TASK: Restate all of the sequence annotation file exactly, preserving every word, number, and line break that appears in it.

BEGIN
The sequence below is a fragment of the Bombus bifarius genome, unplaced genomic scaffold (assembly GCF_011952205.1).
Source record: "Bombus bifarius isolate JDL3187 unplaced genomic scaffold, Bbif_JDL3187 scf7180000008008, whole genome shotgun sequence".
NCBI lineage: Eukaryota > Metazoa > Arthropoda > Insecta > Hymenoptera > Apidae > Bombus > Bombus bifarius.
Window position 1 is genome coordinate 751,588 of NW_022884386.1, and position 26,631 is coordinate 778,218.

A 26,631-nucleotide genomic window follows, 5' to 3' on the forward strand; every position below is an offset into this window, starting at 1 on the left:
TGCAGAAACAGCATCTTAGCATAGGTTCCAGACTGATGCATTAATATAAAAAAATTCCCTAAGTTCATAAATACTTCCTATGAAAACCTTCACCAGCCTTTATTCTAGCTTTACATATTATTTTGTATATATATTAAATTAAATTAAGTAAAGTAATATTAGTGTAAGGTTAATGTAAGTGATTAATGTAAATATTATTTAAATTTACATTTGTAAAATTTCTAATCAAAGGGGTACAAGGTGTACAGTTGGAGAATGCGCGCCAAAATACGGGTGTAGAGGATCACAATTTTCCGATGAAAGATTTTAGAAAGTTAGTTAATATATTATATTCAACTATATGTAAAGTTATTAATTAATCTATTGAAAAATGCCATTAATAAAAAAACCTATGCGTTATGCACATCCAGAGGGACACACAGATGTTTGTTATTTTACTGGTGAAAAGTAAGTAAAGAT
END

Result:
The sequence below is a fragment of the Bombus bifarius genome, unplaced genomic scaffold (assembly GCF_011952205.1).
Source record: "Bombus bifarius isolate JDL3187 unplaced genomic scaffold, Bbif_JDL3187 scf7180000008008, whole genome shotgun sequence".
NCBI lineage: Eukaryota > Metazoa > Arthropoda > Insecta > Hymenoptera > Apidae > Bombus > Bombus bifarius.
Window position 1 is genome coordinate 751,588 of NW_022884386.1, and position 26,631 is coordinate 778,218.

A 26,631-nucleotide genomic window follows, 5' to 3' on the forward strand; every position below is an offset into this window, starting at 1 on the left:
TGCAGAAACAGCATCTTAGCATAGGTTCCAGACTGATGCATTAATATAAAAAAATTCCCTAAGTTCATAAATACTTCCTATGAAAACCTTCACCAGCCTTTATTCTAGCTTTACATATTATTTTGTATATATATTAAATTAAATTAAGTAAAGTAATATTAGTGTAAGGTTAATGTAAGTGATTAATGTAAATATTATTTAAATTTACATTTGTAAAATTTCTAATCAAAGGGGTACAAGGTGTACAGTTGGAGAATGCGCGCCAAAATACGGGTGTAGAGGATCACAATTTTCCGATGAAAGATTTTAGAAAGTTAGTTAATATATTATATTCAACTATATGTAAAGTTATTAATTAATCTATTGAAAAATGCCATTAATAAAAAAACCTATGCGTTATGCACATCCAGAGGGACACACAGATGTTTGTTATTTTACTGGTGAAAAGTAAGTAAAGAT